Though it may not have changed the disposition of the court, I see an ignored yet important difference between Aereo and Cablevision’s facts. Whereas Cablevision involved a defendant making and broadcasting copies of content it had received through a licensing agreement, Aereo pulled free broadcast content off the air without anyone’s permission. The key distinction is that the copyright holders in Cablevision had behaved in a way in which they thought they had retained control over their content. They negotiated and/or made licensing agreements through which the Cablevision defendant acquired the content. On the other hand, Aereo received content to sell because copyright holders released control of their work by licensing out the right to broadcast it. They sold the right for someone else to send it up into the air, for anyone with a receiver to see.
This perspective only makes sense if we assume that control over a work is yielded once it’s broadcast into the air. However, what if sending something onto the airwaves weren’t a point of no return? What if parties retained proprietary rights not only in creative works but also in their dissemination? This would be different from someone’s contractual right to broadcast specific content, purchased from the content’s copyright holder. That type of right is enforceable only between the parties, for example preventing a copyright holder from selling exclusive broadcast rights of something to someone, only to turn around and sell them again to someone else. Instead, a proprietary right in the broadcast would give a broadcaster a right to prevent others from doing certain things with that broadcast. As opposed to a contract right, this type would be enforceable against everyone, which means it would be in rem.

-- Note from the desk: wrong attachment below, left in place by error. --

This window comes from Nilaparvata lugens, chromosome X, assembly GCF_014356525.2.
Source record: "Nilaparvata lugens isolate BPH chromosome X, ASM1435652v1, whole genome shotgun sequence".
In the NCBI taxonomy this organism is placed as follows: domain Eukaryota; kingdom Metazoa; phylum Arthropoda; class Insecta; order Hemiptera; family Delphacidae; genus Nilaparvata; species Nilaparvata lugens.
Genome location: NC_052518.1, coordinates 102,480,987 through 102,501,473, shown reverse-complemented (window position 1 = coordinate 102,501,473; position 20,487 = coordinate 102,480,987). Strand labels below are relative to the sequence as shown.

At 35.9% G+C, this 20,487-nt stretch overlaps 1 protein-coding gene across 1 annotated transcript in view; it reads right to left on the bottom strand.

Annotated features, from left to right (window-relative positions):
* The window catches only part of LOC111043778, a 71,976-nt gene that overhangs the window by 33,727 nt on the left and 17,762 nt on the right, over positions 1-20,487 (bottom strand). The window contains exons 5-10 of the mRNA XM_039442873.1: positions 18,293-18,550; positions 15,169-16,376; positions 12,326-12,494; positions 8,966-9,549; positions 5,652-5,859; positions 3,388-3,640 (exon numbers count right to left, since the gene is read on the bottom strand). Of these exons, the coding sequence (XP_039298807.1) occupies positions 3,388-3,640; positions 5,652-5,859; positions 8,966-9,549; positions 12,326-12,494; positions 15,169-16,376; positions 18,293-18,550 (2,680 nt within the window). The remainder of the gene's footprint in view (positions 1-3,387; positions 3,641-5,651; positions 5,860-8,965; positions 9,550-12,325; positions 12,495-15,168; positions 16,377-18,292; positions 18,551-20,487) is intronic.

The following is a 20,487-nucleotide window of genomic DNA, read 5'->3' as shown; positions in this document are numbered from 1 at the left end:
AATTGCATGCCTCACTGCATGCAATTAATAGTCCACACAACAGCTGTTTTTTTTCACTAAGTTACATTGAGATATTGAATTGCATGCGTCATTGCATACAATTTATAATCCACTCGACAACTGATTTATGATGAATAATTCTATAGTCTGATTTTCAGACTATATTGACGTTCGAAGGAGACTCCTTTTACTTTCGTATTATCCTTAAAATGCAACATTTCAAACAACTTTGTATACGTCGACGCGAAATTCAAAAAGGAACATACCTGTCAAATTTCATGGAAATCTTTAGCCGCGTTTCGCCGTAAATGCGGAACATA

If the idea of this is foreign to you, you’re probably an American. U.S. law has never recognized an in rem right in broadcasts, but other law has. In 1961, the BIRPI (the predecessor to WIPO), the ILO, and UNESCO created the Rome Convention, which granted certain in rem rights to broadcasters under international law. Such rights include rebroadcasting rights, rights to “fixate” the broadcasts, reproduce broadcasts, and communicating the broadcasts to the public. Now considered defunct, at least regarding this, the treaty to turn to is the WIPO Broadcast Treaty, which grants more rights to more situations. However, this treaty isn’t enforceable yet. In any event, U.S. law doesn’t recognize in rem rights in broadcasts, but it’s not unheard of to do so.
An appealing part of Aereo’s service is that it makes the seemingly regressive medium of over-the-air broadcast accessible and maybe able to compete with cable and satellite transmission, which I associate with higher audio-visual quality. A nifty idea, and though Aereo survived this road bump, there are more to come. Good luck.